These interview questions are in no particular order, as they should be customized to the particular position and person. You want to mix up the tougher ones with more social, calming questions so people do not feel they
are getting the first degree.
Always do your questions first and theirs second, by saying up front you have some questions first and then will answer any questions they have about the position and company later. This way they cannot �sell� specifically
to your needs, and you can know how much to reveal, and about what position, in case they may be more appropriate for something else. You are in charge and should control the first interview completely. Only after they
have proven that they are a viable candidate should you start revealing potentially sensitive company information. If this person is not a good candidate you can terminate the interview earlier and save everyone time.
Real candidates will need and deserve this sensitive information, but you would not want this to be generally available. Good candidates will often try to control the flow of the interview and learn more early. You
need to gently prod them to return to your questions first, so they cannot answer every question specifically to your need, but must answer for them more honestly about themselves.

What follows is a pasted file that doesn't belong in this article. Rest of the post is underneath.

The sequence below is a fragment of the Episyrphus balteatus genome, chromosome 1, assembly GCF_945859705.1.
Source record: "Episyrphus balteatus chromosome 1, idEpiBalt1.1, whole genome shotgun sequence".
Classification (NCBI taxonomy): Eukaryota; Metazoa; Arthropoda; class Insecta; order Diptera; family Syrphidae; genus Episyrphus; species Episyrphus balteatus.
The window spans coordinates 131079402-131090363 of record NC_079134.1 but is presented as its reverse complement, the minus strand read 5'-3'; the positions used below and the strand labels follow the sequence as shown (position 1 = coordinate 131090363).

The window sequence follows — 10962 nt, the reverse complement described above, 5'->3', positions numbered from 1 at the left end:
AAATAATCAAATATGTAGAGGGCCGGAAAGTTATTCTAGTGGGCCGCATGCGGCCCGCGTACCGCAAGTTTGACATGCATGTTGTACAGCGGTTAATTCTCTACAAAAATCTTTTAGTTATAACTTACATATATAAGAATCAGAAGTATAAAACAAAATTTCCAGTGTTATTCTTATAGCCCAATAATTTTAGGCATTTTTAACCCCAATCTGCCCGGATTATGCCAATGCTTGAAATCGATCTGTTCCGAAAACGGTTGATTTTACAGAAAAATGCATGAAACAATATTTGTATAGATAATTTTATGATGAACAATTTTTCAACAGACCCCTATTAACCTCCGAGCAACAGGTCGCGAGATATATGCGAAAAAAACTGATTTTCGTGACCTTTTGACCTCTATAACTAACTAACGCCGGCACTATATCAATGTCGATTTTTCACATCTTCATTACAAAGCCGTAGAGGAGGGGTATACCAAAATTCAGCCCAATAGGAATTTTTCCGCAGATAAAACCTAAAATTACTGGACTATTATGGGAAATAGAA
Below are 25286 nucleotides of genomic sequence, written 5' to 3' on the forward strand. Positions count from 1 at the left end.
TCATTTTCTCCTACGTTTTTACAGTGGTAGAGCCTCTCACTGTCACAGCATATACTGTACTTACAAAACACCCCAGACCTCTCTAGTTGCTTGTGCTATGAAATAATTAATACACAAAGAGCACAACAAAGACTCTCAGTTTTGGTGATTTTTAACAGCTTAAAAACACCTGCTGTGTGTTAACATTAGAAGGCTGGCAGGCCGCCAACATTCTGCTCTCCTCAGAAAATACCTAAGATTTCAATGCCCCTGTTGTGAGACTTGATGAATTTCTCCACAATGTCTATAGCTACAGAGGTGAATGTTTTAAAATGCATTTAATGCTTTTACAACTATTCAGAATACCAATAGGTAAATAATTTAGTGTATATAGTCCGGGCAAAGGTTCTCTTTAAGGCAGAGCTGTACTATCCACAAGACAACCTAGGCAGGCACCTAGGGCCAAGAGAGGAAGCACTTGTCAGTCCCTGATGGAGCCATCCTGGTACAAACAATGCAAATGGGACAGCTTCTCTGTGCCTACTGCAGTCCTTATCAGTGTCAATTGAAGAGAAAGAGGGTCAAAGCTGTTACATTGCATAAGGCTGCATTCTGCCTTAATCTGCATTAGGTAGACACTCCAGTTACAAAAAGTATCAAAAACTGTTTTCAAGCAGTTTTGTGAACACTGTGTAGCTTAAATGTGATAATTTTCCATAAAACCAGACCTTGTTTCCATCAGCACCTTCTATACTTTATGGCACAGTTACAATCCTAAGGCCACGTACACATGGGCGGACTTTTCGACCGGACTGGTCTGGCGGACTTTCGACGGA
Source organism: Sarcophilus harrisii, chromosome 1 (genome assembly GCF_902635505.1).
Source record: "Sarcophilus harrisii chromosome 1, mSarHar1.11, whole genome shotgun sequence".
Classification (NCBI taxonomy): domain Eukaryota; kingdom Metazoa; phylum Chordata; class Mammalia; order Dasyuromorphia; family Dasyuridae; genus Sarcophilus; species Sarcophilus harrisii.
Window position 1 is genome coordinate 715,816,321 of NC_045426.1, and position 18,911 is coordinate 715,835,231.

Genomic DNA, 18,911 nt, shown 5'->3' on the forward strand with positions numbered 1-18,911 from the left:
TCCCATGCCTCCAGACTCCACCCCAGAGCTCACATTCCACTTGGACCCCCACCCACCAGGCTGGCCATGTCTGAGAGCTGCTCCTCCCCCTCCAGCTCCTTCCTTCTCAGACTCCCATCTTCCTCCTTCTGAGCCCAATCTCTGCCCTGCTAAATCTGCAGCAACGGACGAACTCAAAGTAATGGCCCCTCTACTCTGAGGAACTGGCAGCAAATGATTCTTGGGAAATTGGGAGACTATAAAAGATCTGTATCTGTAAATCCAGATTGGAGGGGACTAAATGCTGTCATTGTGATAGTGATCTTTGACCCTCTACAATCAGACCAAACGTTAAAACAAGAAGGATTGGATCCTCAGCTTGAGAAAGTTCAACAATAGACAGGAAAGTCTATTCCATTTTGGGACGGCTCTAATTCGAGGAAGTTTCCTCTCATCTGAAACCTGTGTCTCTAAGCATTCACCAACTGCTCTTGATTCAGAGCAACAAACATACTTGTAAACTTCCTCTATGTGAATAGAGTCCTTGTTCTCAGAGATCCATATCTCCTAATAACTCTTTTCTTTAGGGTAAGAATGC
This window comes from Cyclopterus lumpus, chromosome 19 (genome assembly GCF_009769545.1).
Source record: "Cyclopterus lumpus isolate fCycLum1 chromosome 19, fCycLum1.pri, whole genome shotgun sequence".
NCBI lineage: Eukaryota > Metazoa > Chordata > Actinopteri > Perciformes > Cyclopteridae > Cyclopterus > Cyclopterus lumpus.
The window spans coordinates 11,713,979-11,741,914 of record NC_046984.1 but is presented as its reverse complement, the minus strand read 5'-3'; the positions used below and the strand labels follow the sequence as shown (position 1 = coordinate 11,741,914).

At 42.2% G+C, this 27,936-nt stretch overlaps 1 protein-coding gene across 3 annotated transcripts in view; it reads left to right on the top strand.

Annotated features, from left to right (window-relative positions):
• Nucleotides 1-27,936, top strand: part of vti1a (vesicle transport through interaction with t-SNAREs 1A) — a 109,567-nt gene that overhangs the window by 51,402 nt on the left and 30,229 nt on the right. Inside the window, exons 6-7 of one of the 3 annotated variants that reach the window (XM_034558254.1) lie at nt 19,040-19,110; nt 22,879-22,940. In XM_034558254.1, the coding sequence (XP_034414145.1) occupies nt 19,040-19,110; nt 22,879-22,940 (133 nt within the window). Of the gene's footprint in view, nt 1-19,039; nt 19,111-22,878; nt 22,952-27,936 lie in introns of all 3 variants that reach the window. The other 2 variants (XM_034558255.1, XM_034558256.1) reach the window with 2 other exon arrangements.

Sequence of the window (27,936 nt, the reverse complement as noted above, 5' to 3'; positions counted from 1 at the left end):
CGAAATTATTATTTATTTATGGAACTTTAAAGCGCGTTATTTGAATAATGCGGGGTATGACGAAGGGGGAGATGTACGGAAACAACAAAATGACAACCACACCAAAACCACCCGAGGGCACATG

Please walk me through a typical day at your current/previous job and tell about your boss and your relationship with them?
Tests their resume against their title and actual duties. Did they have a title above or below their actual position? Probes their level of supervision by their boss and how much autonomy they we given?
Tell me about the people you hired in your last position? How long did they stay? What percentage worked out?
Tests knowledge of turn-over, training and honesty too (since no one has a 100% success rate).
What adjectives would your references use to describe you?
Keep it short and can be compared to actual reference comments to see how self-aware they are about their strengths and weaknesses?
What are the biggest strengths you will bring to this organization? (a classic but important)
Purposely open ended to all them to sell their abilities. Looking for specifics and past accomplishments
What are the things you do not like to do, or want to work on?
A test for honesty and self-awareness. Also a less threatening way to ask about weaknesses. We all have weaknesses, are they willing to take a risk, be honest and explain where they might need help? Are there requirements
of this position that require certain personality types or traits that they may, or may not have?
The "Anti-refs" Question (One of the BEST and most revealing spend some time digging in.)
For the rest of this article click here
Other Articles On Executive Management and Organizational Development (PDF Files):
Management Methods That Work - An Effective Model For Building Your Organization Without Limits
A Simple Framework For Employee Development
To unsubscribe or subscribe to "The C-Level Advisor" hit reply to this email or email to bounce@CLevelEnterprises.com and put "unsubscribe" or "subscribe" in the subject line
. This is an automated list and other text will not be read.
Click here for more about "The C-Level Advisor".